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caption: Ballard High School students protest during lunch period at the intersection of Northwest 65th Street and 15th Avenue Northwest, while standing in solidarity with victims of sexual assault and presenting a list of demands for the school, on Monday, November 8, 2021, in Seattle. 
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Ballard High School students protest during lunch period at the intersection of Northwest 65th Street and 15th Avenue Northwest, while standing in solidarity with victims of sexual assault and presenting a list of demands for the school, on Monday, November 8, 2021, in Seattle.
Credit: KUOW Photo/Megan Farmer

Ballard High students protest what they call a culture of sexual misconduct and harassment

About 100 students walked out of Ballard High School on Monday afternoon to protest a lack of accountability when it comes to sexual misconduct and harassment at school.

“On Friday, I saw an abuser in the library and he smirked at me,” said Rosa Basiji, a junior at Ballard High. “I went to a bathroom where a bunch of my friends were, and I was really upset and we talked about having a protest. I went back to class and I just started having a panic attack.”

The protest follows a series of incidents dating back to 2018, when a student was charged with sexual assault. Quoting a lawsuit, The Seattle Times wrote that the student coerced a classmate into performing a sex act in a school bathroom.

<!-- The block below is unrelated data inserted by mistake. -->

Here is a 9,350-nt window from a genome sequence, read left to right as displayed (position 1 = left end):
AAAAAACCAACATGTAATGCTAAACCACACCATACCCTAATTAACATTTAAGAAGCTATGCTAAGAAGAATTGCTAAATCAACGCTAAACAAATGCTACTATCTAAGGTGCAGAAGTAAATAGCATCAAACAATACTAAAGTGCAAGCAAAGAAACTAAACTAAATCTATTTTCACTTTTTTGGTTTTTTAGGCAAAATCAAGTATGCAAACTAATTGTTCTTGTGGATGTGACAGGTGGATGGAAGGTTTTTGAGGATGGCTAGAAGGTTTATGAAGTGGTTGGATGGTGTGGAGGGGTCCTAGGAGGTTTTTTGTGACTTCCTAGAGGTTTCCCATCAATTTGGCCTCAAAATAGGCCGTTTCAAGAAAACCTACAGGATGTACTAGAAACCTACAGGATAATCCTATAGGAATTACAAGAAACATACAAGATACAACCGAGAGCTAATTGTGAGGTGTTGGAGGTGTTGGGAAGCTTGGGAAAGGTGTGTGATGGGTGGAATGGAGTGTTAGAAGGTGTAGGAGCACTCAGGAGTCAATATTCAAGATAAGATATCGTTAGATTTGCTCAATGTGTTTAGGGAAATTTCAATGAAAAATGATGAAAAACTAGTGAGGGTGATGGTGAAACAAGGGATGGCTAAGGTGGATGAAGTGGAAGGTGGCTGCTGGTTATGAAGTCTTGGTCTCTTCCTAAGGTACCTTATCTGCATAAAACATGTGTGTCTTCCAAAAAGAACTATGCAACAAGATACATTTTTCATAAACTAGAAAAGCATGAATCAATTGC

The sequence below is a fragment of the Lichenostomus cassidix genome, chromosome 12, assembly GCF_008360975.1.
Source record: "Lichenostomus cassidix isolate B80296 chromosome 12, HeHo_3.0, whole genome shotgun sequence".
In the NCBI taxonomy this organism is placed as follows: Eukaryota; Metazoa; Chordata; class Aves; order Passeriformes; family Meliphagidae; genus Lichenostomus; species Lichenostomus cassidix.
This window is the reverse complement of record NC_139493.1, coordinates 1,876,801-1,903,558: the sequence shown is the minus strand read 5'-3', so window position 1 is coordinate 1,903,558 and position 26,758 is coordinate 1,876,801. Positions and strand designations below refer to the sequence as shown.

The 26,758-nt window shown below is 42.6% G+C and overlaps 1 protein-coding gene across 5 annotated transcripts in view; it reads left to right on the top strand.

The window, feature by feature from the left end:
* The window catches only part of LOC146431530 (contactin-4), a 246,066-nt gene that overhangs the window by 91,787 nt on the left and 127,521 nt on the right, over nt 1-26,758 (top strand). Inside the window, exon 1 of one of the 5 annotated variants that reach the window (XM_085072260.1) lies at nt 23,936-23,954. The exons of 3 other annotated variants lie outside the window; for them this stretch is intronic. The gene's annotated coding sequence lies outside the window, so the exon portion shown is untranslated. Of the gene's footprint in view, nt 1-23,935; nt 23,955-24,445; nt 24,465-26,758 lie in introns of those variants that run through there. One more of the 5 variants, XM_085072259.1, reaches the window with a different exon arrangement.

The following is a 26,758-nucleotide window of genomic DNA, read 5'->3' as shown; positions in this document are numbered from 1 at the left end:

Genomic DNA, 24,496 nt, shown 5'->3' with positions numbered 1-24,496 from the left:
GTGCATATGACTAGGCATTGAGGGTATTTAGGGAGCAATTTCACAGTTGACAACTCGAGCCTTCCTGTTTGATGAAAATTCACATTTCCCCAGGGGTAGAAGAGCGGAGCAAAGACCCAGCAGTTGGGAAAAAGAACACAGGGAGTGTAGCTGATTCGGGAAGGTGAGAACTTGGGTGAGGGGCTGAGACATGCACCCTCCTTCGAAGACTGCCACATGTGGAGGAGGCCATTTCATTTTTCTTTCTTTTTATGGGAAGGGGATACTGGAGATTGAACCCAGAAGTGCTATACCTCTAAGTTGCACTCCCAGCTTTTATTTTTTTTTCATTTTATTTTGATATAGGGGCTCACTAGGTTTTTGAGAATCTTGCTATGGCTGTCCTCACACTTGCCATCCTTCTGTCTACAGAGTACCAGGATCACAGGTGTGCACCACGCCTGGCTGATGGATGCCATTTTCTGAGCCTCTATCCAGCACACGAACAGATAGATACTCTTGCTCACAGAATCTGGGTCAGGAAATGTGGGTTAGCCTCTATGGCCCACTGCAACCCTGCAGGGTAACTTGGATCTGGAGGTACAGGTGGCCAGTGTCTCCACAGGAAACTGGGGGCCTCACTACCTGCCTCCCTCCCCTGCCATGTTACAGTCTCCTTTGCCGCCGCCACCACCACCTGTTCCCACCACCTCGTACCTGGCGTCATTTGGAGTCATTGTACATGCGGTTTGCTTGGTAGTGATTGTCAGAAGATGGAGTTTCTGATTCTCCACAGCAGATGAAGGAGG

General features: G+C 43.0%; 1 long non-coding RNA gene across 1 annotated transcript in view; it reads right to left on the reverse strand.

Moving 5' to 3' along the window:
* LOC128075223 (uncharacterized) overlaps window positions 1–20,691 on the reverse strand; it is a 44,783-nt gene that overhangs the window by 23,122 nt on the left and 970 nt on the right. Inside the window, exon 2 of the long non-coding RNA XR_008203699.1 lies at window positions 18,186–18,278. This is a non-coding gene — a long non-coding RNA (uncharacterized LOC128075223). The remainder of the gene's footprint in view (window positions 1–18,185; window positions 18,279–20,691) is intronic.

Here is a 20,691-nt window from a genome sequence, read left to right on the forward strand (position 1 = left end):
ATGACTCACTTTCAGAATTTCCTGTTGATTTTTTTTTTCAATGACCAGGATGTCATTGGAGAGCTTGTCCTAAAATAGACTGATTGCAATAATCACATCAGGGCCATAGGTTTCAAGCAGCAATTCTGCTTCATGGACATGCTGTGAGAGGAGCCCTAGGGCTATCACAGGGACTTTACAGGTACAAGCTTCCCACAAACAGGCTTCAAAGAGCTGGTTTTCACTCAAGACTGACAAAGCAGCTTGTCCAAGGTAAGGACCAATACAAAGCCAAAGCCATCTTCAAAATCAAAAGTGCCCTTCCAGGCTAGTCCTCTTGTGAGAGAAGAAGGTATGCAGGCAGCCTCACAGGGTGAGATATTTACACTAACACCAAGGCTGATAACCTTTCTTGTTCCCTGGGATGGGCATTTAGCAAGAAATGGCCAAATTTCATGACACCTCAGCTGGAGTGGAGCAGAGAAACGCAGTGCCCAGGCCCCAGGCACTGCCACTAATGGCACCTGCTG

In October, Principal Kevin Wynkoop wrote parents an email warning them about “spodies” – parties named after a sort of punch mixed in a large bin. Spodies are strong drinks that, Wynkoop warned, are susceptible to being laced with “roofies” – drugs to further lower a person’s inhibition.

“The idea that people may be drugging other students at these events is frightening and makes them even more dangerous,” he wrote. “Please talk to your students about the horrific nature of roofies.”

Attached to that email was an image of a flier in the hallway. The flier read, “There have been many reports of roofies resulting in sexual assault and rape at spodies, please stay safe and aware.”

Basiji, the student, said the school has held forums to discuss these issues.

“Recently we had one, and ASB (Associated Student Body) is saying that there is going to be change coming, but we just wanted to have this protest to show how upset we are. Because we feel we are not actually being heard or seen.”

A change.org petition includes anonymous messages from students complaining about unwanted male attention – instances of teachers not intervening when older male students became “handsy” with younger female students, or cornered them in the halls.

On Monday, following the protest, Principal Wynkoop sent a second email to parents. He started by saying he supports students’ right to protest.

“Responding to sexual assaults is sometimes complicated,” he said. “The large majority take place away from school and are therefore not in our jurisdiction to investigate and discipline.”

He said the school makes a police report, contacts parents, and supports “the victim in a variety of ways,” he said.

“I sympathize with the difficulty of sexual assault survivors having to see their attackers at school and cannot imagine having to face that trauma over and over again.” (Scroll down to read Wynkoop’s email in full.)

At the protest on Monday, Nicolo Potesta, a junior, said that although these issues have gotten attention, it feels like not enough has happened.